My goal for the residue managers is to move approximately 75% of the residue without moving any soil. If you try to move 100% of the residue you’re moving soil and that leaves you vulnerable to erosion. If you aim to move the bulk of the residue out of the way the double-disc openers can cut through the rest without dragging it down into the furrow.
The hydraulic downforce system and pneumatic closing system that came with the planter help us to easily adjust pressure to get the seed to the right depth across the field and firm the soil over the seeds. Despite all the technology, it’s still critical to get behind the planter and make sure everything is going right.
We opted to move from 30-inch rows to 20-inch rows with the purchase of this planter. This lets us spread out the individual plants within the row, giving them 2-3 more inches than if they were planted in 30-inch rows at the same population.
The options of 15-inch or even 12-inch rows were possibilities and had their merits, but we opted for 20-inch rows due to most branded machinery companies making 20-inch corn heads. There are after-market corn heads aplenty, but I want to stick with something that if I have a problem at harvest I can get parts easily and quickly.
Narrowing up our rows has proven a good move. Our first year in 20-inch rows was 2011 and, on average, we’ve seen a 5-10% yield boost compared to wider rows.
Our new planter is capable of variable-rate seeding, too. Going back to our data from soil sampling and yield maps, we vary corn populations from 30,000-36,000 across the field depending on the data and the hybrid we’re using.
When seeding soybeans, we don’t variable rate but push populations to 170,000 seeds per acre in our marginal fields and back the population off to 145,000 per acre on our better ground.
We’ve done a few test plots using 120,000 seeds per acre and found that generally this works well, but if there’s a little bit of hail damage or a variety didn’t quite have the best germination you will lose some yield. As a result, we’re staying at a population of 145,000 to help insulate against the little problems that might arise.
We had been planting soybeans in 15-inch rows prior to getting the new planter, and then obviously made the switch to 20-inch rows. The change hasn’t really made a difference in yields either way, so that’s worked well.
Harvest is another area where impatience and a lack of attention can create problems down the line for no-tillers.
This fall we fought rain at harvest. Though it’s tempting to head to the fields, we opt to wait so we don’t put big tracks in our field and cause compaction that could severely hamper next year’s yields.
It’s best to be patient. The good news is with the soils in our no-till fields are firmer and dry up faster than those that are tilled thanks to years of building up soil structure. That means at both planting and harvest we can get in the field faster when moisture is a problem or others.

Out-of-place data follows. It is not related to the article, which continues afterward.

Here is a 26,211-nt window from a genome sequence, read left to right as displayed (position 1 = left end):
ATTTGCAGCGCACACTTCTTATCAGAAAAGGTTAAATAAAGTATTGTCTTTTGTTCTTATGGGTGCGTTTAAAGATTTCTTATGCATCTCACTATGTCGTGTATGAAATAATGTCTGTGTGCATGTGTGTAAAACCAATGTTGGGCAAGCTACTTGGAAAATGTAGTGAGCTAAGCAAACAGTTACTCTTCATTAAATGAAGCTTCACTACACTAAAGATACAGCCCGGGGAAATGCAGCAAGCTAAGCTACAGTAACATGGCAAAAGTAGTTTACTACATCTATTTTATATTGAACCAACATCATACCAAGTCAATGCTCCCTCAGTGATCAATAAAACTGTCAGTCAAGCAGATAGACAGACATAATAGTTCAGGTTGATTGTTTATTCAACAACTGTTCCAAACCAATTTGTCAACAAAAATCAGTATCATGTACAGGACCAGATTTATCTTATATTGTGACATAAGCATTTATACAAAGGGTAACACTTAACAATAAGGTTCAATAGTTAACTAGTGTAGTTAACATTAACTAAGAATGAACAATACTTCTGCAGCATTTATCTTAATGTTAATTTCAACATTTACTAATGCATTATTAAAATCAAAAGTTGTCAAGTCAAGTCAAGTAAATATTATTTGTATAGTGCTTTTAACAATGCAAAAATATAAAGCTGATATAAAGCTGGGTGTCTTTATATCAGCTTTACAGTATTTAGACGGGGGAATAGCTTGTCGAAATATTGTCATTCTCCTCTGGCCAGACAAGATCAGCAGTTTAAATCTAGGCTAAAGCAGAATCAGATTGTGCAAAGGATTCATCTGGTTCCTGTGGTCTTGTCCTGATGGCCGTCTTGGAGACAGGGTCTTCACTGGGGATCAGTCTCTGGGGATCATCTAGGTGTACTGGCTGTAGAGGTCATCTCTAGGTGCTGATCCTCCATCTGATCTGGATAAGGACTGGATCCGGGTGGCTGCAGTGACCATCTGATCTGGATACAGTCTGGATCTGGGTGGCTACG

An Even Keel. Jim Riesberg and his trusted agronomist combine yield data with information from grid soil sampling to variable-rate applied lime and fertilizer. As a result, yields tend to be more uniform across the field.
Spreading chaff evenly is also important to maintaining nice, even seeding conditions next spring. Today’s combines all have choppers and residue spreaders, but it’s still necessary to check the spread and adjust as necessary.
When harvesting on a windy day, adjustments become even more critical. You want to avoid having chaff blow into the standing crop where it can impact harvest or result in an increasing bulk of residue in one area of the field.
If wind is impacting residue spread, we combine from the other side of the field to make sure the residue is blowing toward the already harvested part of the field.
Despite most of us having no-tilled for decades at this point, my no-till club still gets together to evaluate the most recent changes on our farms. Our most recent venture is cover crops.
Now is a tough time to sell the value of cover crops due to high costs and tough commodity markets. You don’t see a cash result, as cover crops are more about improving soil health.
After years of no-till my soil is already in great shape, making cover crops a tough sell for even me.
However, if I were to take on new acres that weren’t no-tilled, I see cover crops as the fastest way to get those soils in great shape. By working with cover crops now I will know what to do if I’m put in that position.
“I’ve found after 7 years that cereal rye seems to help the most with heavier clay soils…”
For most of the cover crops I’ve experimented with I’ve used aerial seeding. I’ve flown cereal rye with radish or rapeseed onto corn, and oats and radish or rapeseed into standing soybeans. I’ve even flown on some peas.
Most experts say peas must be planted 1-1½ inches deep to grow. In my area I’ve found if you get a good rain they will grow when aerially seeded in the fall, too. It’s fun to play with things and give them a try.
Normally we start seeding covers around Labor Day and do around 125 acres. I generally target acres I feel are a bit marginal, but have experimented on different fields and with different covers to see what works with what soils and what survives the winter.
After 7 years I’ve found cereal rye consistently works and seems to help the most with the heavier clay soils. It’s all about playing around and seeing what works and giving it plenty of time.
Adopting cover crops is similar to adopting no-till. It takes patience. The only way it will work for you is by being dedicated and working through the problems. The first years will be tough, but patience will pay.
I have a friend who lives 5 miles from me. One spring he called me up and asked what I was doing, and I said ‘Planting.’
He was shocked because just 5 miles down the road it was far too wet to be planting. He came to my fields and was shocked to see the soil was completely different.
With no-till, the water had quickly moved into the soil and it was plenty firm and dry enough for me to plant. He had to wait another couple of days before he could get in the field.
I had to wait several years for my soils to get to that point, but the long-term patience means I now often have the advantage.
No-Till Pays Off
I’ve long seen the benefits of no-till on our farm. The savings in labor and soils are obvious. No-till has helped me add value to my own acres and those of my landlords.
A great example is when some ground I rented needed to have the waterways redone. It was a tough sell to get the landlords to do the work, but I assured them that with me as the farmer the investment would be worth it.
In most cases around here, waterways need to be redone every 3-4 years as they silt in with erosion from the fields. With me no-tilling those fields, the new waterways are now 16 years old and don’t need a bit of maintenance. It’s just more proof that no-till is the right move.
I continue to share the results of my farm with others and I do some custom no-till planting for others. I’m hoping what others see on my farm, and on their own, as I work with them will help them see the long-term benefits of the practice.
It’s work, but it works and it’s our living. And it’s the living of those that will come after us, making it even more critical that we do what we can to protect our soils.